Wednesday, June 20, 2012

Sons and fathers

I am putting the story below up partly because I too am one of those awful old-fashioned Anglo-Saxon types who do not express feelings of affection easily.  Whole generations of Anglo-Saxons have lived like that and it is not good.  Fortunately, I did pay a visit to my own father six months before he died and did so to tell him that I appreciated him. And I did.  So there is some faint hope for me I suppose.  My son is a better man than I am in that regard as he generally signs his emails to me with "Love".  Maybe there is a generational improvement going on

When did you last have a good old yarn with the man who made you? More importantly, when did you last tell him that you love him? Have you ever summoned up the courage to tell him that?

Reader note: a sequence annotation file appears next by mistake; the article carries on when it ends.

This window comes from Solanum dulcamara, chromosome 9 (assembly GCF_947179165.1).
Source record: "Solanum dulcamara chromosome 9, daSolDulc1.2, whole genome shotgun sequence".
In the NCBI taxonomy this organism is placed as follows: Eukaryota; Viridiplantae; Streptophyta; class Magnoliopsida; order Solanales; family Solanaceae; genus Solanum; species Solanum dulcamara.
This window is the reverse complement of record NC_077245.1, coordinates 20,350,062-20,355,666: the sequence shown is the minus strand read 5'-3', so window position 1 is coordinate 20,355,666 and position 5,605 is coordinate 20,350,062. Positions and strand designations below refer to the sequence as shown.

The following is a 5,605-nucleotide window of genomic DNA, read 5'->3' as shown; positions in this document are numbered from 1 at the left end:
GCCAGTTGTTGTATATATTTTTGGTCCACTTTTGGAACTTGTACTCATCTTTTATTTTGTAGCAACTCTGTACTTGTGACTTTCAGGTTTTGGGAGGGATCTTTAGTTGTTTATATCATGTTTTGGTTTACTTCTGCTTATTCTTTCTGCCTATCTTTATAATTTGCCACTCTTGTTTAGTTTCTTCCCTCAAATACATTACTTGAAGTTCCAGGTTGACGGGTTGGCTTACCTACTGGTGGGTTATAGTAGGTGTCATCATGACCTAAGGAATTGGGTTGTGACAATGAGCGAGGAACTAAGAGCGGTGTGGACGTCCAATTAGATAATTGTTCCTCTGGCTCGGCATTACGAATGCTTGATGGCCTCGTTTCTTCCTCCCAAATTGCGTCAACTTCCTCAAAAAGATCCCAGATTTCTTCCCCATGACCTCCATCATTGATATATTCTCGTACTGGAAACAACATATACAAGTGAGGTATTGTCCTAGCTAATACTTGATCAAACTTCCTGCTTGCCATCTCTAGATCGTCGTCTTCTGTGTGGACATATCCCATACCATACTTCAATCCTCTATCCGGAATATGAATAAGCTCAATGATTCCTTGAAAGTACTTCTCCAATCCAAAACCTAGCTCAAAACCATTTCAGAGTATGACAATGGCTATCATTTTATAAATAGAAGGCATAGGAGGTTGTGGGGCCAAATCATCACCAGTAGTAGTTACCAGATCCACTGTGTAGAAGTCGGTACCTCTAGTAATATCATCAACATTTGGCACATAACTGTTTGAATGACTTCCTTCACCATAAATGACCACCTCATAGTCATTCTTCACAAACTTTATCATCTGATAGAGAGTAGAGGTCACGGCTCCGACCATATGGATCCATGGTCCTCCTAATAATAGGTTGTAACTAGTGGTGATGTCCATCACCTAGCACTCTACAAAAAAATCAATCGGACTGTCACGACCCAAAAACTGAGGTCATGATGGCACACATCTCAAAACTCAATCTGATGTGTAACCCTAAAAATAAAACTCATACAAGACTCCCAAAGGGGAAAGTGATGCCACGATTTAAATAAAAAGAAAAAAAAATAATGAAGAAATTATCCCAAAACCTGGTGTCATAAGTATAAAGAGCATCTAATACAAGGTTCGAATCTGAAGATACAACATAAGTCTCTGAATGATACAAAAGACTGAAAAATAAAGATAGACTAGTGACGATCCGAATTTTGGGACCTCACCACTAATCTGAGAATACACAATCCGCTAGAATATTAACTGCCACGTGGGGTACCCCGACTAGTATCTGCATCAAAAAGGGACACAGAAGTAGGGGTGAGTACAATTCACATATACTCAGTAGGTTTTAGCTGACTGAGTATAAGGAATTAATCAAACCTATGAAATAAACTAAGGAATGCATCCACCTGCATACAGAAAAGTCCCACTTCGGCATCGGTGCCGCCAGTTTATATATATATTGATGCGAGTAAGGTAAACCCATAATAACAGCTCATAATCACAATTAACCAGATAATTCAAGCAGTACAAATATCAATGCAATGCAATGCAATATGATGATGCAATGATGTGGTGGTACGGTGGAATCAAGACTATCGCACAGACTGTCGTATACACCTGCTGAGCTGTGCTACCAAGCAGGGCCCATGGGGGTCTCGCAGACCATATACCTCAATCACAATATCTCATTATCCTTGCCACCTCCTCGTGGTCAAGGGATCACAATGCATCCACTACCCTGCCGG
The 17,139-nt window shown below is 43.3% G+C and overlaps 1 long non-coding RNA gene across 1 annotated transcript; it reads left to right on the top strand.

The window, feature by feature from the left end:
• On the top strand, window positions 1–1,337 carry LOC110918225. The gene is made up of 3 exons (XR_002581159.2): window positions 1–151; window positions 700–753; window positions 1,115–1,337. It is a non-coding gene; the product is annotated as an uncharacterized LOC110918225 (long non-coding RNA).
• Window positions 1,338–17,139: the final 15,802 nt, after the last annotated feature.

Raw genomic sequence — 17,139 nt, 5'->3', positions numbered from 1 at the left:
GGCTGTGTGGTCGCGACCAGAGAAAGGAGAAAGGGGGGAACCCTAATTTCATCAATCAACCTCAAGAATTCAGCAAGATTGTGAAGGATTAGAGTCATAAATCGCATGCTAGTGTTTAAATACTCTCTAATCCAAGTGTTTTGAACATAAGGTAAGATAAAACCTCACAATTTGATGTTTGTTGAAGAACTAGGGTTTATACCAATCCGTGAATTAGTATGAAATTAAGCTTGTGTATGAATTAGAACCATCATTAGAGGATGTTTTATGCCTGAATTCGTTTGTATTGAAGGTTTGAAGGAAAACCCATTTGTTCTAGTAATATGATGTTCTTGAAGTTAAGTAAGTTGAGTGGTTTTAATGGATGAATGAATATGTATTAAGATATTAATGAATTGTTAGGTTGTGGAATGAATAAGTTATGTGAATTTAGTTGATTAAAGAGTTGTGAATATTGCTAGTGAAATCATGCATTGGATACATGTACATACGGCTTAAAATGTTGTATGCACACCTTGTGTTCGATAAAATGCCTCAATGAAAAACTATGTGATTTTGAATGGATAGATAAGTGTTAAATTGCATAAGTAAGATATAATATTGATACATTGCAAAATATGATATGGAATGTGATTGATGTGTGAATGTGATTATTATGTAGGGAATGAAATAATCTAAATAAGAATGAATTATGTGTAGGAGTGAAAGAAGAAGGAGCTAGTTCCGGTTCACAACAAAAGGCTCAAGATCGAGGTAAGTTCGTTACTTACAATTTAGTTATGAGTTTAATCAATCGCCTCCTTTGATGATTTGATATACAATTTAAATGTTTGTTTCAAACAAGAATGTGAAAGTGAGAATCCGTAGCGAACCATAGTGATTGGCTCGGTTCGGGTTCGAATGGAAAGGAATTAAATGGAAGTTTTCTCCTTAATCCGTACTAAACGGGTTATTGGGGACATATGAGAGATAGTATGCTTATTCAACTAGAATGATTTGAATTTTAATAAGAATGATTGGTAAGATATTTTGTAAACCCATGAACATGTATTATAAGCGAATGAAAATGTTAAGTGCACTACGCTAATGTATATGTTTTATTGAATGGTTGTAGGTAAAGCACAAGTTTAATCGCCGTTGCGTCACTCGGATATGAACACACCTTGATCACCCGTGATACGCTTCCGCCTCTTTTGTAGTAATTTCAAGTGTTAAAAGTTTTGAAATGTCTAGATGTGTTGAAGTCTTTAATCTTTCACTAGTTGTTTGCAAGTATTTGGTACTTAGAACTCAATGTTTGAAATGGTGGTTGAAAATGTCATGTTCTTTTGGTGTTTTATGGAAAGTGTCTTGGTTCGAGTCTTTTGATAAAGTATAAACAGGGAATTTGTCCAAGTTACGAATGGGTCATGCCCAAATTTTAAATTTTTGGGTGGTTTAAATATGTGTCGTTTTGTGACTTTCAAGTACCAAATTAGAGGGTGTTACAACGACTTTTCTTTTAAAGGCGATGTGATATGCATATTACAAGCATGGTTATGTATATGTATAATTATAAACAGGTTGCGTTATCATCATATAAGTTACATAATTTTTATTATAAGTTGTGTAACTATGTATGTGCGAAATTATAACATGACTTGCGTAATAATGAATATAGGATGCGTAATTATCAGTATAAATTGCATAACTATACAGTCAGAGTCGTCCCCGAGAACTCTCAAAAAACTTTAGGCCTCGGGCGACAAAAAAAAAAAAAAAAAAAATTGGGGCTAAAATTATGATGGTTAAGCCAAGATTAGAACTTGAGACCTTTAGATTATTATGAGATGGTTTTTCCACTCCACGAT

I love my dad but I’m not especially close to him these days – neither geographically nor emotionally. This makes me quite sad when I think about it, so I try not to. We live 17,000 kilometres apart and we speak just a few times a year – my bad on both counts, I’m ashamed to admit.

I feel guilty. And it was partly guilt that compelled me to fly around the world for his 70th birthday celebrations last month. (Well, that and the fact that I was best man at a mate’s wedding the week afterwards.)

Mum asked me to say a few words after the dinner she had organised for Dad. I am often asked to give speeches these days; I guess it has become my party trick. But this one was different. This one was difficult. How do you say in front of 100 people what you haven’t ever found the words to tell a person face to face? How do you convey genuine gratitude rather than clichéd platitudes?